According to an Environmental Protection Agency (EPA) report [1
]: “System rehabilitation is the application of infrastructure repair, renewal, and replacement technologies to return functionality to a drinking water distribution system or a wastewater collection system”. The process of intervention planning and prioritization is a function of a network’s current condition assessment, the extent of critical repair needs, the availability of funding for rehabilitation work options, and the ability to inspect and assess the condition and deterioration rate of each element [2
]. Asset management activity and life cycle analysis drive the broad activities that determine system-wide planning.
Among the possible alternatives for leakage reduction, asset replacement is quite expensive compared to active leakage control (ALC) and pressure management (PM). However, if the condition of the underground assets is so poor ALC and PM do not provide a sustainable solution. A well-managed water loss program should always include a budget for selective replacement of mains and/or service pipes specifically to reduce leakage if ALC, or PM is no longer a feasible option to mend the situation [3
]. Knowing when, where and how to rehabilitate pipes requires a good knowledge of the system performance, its conditions and the availability of decision support systems for rehabilitation planning. The present study describes a replacement planning approach based on mechanical reliability to minimize unsupplied water demand and pressure deficit.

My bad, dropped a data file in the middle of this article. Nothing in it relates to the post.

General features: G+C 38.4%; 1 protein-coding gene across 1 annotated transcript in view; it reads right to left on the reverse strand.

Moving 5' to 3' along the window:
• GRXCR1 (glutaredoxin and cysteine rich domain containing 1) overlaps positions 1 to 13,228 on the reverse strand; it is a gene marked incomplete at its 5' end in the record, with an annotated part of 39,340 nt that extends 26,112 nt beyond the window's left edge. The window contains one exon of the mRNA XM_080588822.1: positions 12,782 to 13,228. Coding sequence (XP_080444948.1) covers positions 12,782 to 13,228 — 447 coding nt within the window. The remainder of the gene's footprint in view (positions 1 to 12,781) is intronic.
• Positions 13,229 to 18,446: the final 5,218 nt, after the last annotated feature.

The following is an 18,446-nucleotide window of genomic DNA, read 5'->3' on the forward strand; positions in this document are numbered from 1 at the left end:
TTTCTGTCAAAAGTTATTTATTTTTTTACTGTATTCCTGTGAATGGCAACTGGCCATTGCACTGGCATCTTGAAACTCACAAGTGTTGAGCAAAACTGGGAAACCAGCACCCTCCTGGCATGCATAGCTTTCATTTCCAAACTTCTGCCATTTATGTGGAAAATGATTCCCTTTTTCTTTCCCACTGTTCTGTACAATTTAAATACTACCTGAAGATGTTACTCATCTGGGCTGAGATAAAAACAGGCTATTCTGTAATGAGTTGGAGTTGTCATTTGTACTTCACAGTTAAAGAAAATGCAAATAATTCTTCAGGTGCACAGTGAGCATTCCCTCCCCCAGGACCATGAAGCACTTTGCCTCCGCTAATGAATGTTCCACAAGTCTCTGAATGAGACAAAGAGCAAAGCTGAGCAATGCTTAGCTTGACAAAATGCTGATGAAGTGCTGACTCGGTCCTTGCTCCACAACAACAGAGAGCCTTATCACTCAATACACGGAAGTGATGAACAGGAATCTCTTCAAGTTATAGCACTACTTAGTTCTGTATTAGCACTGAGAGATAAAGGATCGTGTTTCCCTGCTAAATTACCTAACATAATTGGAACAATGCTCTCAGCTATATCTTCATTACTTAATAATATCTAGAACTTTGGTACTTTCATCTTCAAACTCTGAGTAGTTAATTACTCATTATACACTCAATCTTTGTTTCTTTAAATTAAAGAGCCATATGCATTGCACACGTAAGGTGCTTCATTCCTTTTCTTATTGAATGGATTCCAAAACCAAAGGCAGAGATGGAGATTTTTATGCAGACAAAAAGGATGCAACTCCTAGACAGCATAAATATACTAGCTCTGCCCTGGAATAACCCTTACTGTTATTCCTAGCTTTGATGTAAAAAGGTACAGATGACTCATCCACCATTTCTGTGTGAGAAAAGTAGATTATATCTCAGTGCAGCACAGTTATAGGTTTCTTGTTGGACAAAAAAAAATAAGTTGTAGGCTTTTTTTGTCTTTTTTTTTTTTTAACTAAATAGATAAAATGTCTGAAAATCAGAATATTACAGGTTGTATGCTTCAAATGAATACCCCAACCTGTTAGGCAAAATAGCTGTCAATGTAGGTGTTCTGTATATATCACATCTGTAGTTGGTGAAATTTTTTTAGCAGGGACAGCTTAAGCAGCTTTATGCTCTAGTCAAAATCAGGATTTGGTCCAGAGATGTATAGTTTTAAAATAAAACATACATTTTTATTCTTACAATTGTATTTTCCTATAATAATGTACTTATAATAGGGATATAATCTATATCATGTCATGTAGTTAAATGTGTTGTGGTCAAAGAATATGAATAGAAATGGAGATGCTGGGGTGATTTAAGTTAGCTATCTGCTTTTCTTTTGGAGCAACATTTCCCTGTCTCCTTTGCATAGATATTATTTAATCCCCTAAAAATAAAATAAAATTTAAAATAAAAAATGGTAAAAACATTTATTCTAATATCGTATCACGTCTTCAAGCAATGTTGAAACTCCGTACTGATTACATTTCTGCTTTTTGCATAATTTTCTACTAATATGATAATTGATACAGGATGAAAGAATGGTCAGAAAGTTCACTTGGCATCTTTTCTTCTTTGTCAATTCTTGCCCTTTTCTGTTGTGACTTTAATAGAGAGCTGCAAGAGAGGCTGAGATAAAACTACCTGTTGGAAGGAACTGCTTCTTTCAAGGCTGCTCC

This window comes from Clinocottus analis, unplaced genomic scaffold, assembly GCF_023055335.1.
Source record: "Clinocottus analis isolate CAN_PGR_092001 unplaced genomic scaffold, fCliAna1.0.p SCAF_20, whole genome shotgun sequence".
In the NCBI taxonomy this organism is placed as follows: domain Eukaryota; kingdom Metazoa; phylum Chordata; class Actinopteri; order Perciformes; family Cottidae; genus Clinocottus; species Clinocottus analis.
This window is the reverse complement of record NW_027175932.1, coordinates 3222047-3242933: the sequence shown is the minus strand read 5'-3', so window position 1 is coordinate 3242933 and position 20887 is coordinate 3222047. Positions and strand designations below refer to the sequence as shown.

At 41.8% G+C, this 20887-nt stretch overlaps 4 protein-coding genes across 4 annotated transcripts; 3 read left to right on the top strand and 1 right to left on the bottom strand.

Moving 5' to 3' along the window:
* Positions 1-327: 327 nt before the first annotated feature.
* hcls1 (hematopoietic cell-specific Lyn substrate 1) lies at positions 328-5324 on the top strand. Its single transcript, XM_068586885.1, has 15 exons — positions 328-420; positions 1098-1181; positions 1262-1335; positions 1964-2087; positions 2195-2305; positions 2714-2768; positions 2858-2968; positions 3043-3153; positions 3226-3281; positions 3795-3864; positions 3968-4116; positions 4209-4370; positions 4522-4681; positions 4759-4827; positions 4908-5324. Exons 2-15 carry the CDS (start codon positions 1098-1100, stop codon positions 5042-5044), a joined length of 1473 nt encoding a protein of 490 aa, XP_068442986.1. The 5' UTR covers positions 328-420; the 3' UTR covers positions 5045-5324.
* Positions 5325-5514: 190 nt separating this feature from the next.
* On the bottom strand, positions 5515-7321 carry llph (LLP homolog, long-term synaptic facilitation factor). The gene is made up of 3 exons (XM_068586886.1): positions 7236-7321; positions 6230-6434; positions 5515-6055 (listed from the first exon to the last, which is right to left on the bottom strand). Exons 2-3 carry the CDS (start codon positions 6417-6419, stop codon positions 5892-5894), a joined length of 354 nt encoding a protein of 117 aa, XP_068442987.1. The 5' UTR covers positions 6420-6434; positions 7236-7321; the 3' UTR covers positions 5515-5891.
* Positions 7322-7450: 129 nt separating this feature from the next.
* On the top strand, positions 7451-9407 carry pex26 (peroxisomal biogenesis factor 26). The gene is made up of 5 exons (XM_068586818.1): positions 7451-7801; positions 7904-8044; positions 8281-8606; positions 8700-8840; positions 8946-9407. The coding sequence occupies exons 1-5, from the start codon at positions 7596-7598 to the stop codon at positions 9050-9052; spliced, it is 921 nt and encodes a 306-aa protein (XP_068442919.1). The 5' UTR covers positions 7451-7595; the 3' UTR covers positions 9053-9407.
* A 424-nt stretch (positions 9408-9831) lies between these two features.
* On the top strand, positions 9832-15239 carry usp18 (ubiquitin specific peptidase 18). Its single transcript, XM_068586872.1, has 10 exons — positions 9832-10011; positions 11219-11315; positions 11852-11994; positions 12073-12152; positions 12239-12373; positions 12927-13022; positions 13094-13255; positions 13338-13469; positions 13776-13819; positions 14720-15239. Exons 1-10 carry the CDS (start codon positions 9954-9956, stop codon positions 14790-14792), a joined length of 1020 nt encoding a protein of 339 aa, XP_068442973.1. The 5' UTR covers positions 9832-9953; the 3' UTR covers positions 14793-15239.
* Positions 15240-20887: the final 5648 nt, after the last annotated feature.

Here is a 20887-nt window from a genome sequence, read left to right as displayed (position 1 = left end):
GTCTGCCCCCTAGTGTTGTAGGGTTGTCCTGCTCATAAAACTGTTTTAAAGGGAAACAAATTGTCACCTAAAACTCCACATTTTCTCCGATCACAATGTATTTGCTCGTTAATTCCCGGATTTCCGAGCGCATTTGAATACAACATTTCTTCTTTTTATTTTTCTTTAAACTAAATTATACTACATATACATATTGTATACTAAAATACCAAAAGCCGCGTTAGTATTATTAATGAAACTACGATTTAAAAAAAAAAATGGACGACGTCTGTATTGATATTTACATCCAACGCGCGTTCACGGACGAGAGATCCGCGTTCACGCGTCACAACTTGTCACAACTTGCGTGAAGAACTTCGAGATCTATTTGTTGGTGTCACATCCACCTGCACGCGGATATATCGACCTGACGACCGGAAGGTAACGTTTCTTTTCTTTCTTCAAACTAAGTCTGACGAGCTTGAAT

Reliability Theory Applied to Water Distribution System
The definition of reliability is not unique, but depends on the specific field in which it is applied. Therefore, it is more precise to use this term in a general sense to indicate the overall ability of a system to perform its function [4
]. The mechanical and electrical complex systems are the main sectors where the theory of reliability found the initial application and only later was applied to hydraulic systems that exhibit some analogues aspects with those of the production, transport and distribution. Reliability is commonly defined, among other definitions, as “the probability of a device performing its purpose adequately for the period of time intended under the operating conditions encountered” [5
]. This comprises the concept of probability, adequate performance, time and operating conditions [6
For water distribution systems (WDSs), several types of reliability can be defined, in theory one for each set expected function of an asset or of the entire network [7
]. However, the literature has mainly focused on the concepts of mechanical and hydraulic reliability. The mechanical reliability can be defined as the probability that a component (new or repaired) experiences no structural failures during the time interval from time zero to time t
). The hydraulic reliability refers to the probability that a water distribution pipe can meet a required water flow level at a required pressure at each nodal demand [8
]. Walski [9